How you can help us fix the digital divide this Get Online Week

Our Group CEO, Helen Milner OBE, writes about the importance of Get Online Week and how you can help us to fix the digital divide.

Today marks the first day of our annual digital inclusion campaign, Get Online Week, and we’re so excited to get started. Get Online Week raises national awareness of digital exclusion and helps equip people with the digital skills they need to participate in the online world. 

This week, our community partners across the UK are running local events to help people Try One Thing online and boost their digital knowledge. With 10 million people in the UK lacking the most basic digital skills, we must act now to make sure we aren’t leaving people locked out of the ever-evolving online world. That’s why Get Online Week is so important. The campaign helps people kickstart their digital skills journey with personalised, in person support. 

This Get Online Week we’re asking people to join us in our fight against digital exclusion. Here’s a few ways you can support our mission:

Join the National Databank 

The National Databank, created in collaboration with Virgin Media O2, is now being rolled out nationally. It has been fantastic to see the impact the databank is having already; our community partners have given out 90,947 SIMs to people in need so far.

However, it’s a real priority for more community organisations to sign up to the databank and help us get free mobile data into the hands of people who need it most. Internet connectivity is a lifeline that connects people to essential services and to their friends and family. As the cost-of-living crisis continues to worsen, this support is absolutely vital. With so many people and families experiencing strains on their finances right now, people shouldn’t have to sacrifice their internet connection this winter.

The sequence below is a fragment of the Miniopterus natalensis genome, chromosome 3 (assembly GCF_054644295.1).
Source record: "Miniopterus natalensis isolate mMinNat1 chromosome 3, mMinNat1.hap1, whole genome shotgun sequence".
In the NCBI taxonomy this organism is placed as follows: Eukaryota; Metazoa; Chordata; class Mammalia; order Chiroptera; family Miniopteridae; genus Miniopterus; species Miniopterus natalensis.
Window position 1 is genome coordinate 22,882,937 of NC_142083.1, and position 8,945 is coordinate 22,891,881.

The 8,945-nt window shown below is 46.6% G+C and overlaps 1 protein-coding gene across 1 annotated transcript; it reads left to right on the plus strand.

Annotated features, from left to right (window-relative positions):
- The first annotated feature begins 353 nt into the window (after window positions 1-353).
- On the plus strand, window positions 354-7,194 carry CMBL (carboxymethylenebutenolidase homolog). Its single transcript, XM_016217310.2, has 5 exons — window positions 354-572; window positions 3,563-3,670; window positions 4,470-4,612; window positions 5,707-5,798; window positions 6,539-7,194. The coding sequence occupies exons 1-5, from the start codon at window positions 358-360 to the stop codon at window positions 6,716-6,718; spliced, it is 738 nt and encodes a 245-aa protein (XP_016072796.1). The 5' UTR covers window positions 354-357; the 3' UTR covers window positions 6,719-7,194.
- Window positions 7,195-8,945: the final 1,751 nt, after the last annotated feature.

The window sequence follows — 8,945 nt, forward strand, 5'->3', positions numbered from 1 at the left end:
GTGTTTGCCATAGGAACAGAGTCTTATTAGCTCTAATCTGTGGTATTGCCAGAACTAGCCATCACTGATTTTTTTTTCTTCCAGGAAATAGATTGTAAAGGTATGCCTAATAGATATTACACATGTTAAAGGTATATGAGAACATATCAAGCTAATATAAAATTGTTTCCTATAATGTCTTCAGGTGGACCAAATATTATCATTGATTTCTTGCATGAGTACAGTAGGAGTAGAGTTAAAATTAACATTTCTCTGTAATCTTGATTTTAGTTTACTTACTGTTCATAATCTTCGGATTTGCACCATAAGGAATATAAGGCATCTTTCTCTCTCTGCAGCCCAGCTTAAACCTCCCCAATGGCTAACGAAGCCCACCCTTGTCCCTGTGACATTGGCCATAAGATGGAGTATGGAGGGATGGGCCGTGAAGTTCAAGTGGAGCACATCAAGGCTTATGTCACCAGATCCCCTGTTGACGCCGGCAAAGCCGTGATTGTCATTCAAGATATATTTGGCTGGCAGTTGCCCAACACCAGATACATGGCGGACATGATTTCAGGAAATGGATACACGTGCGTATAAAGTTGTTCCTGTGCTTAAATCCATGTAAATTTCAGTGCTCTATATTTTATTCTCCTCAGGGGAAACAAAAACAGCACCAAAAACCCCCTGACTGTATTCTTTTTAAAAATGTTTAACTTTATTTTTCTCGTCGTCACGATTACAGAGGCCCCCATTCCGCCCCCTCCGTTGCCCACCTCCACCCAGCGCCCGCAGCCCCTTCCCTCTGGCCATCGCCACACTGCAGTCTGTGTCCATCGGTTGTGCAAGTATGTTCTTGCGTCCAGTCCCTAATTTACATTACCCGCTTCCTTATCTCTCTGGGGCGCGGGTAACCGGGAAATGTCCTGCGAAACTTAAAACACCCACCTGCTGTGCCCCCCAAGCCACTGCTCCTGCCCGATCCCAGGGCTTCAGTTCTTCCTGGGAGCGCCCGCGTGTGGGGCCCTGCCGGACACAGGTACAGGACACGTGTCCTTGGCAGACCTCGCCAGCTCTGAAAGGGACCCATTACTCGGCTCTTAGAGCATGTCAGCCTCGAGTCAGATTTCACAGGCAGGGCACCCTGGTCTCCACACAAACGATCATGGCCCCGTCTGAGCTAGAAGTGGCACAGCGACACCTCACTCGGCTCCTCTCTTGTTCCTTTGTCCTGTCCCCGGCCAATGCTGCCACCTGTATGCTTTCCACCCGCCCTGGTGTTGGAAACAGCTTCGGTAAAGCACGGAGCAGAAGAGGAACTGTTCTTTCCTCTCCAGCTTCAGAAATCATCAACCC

You can read more about the National Databank here and find out more about how you can get involved. 

Donate devices to the National Device Bank

We’re building the UK’s first ever National Device Bank so we can pair mobile data with a free device to help people stay connected. We’re looking for businesses and public sector bodies to get on board, join the circular economy, and donate disused devices and tech to the National Device Bank. 

We’ve partnered with Reconome, expert in IT logistics and data assurance, to wipe, clean and refurbish redundant equipment to give it a productive second life – or recycle where that isn’t possible – helping to reduce e-waste. Together we are creating a scaled solution that is good for the planet and will fuel digital inclusion.

To inquire about donating devices, please complete this form

Amplify Get Online Week

We’d love for you to help amplify our message on social media this Get Online Week – the more we can get people talking – the better! Follow the Get Online Week Twitter account to reshare our content and use the hashtag #GetOnlineWeek when you’re talking about the campaign. 

Together we can raise awareness of digital exclusion and create a world where everyone can benefit from digital. 

Partner with us

We can’t fix the digital divide without our amazing partnerships. We’re always looking for businesses and public sector organisations to work with who are equally passionate about our mission and want to help us create long lasting change. If you’d like to learn more about partnering with us and how you can help, please contact


Read our strategy

Earlier this year we released our new strategy which outlines the necessary steps we need to take to remove digital exclusion for good and build a movement for digital inclusion that leaves no-one behind. Share this strategy with your networks to help us spread the word.

Helen Milner

Helen Milner OBE

Group Chief Executive

Helen Milner OBE is the Group Chief Executive of Good Things Foundation. Founded as a staff-led mutual charity in the UK in 2011, Helen led the establishment of a subsidiary charity, opening an office in Sydney in August 2017, and running the Be Connected Network for the Australian Government.

Helen has over 30 years experience of working in and leading organisations creating and delivering education over and about the internet. She was awarded an OBE for services to digital inclusion in the 2015 Queen’s Birthday Honours List. In 2017, she won the title of Digital Leader of the Year (UK) and was named by Computer Weekly as the 14th most influential person in UK IT in 2020. Working with British Parliament, Helen was a member of the Speaker's Commission for Digital Democracy and an Advisor on Digital Engagement to the Public Accounts Committee. She is a Board Member of FutureDotNow, a member of the Minister’s Digital Skills Partnership Board, and is on the Adult Advisory Group for MaPS (the UK’s Money and Pension Service).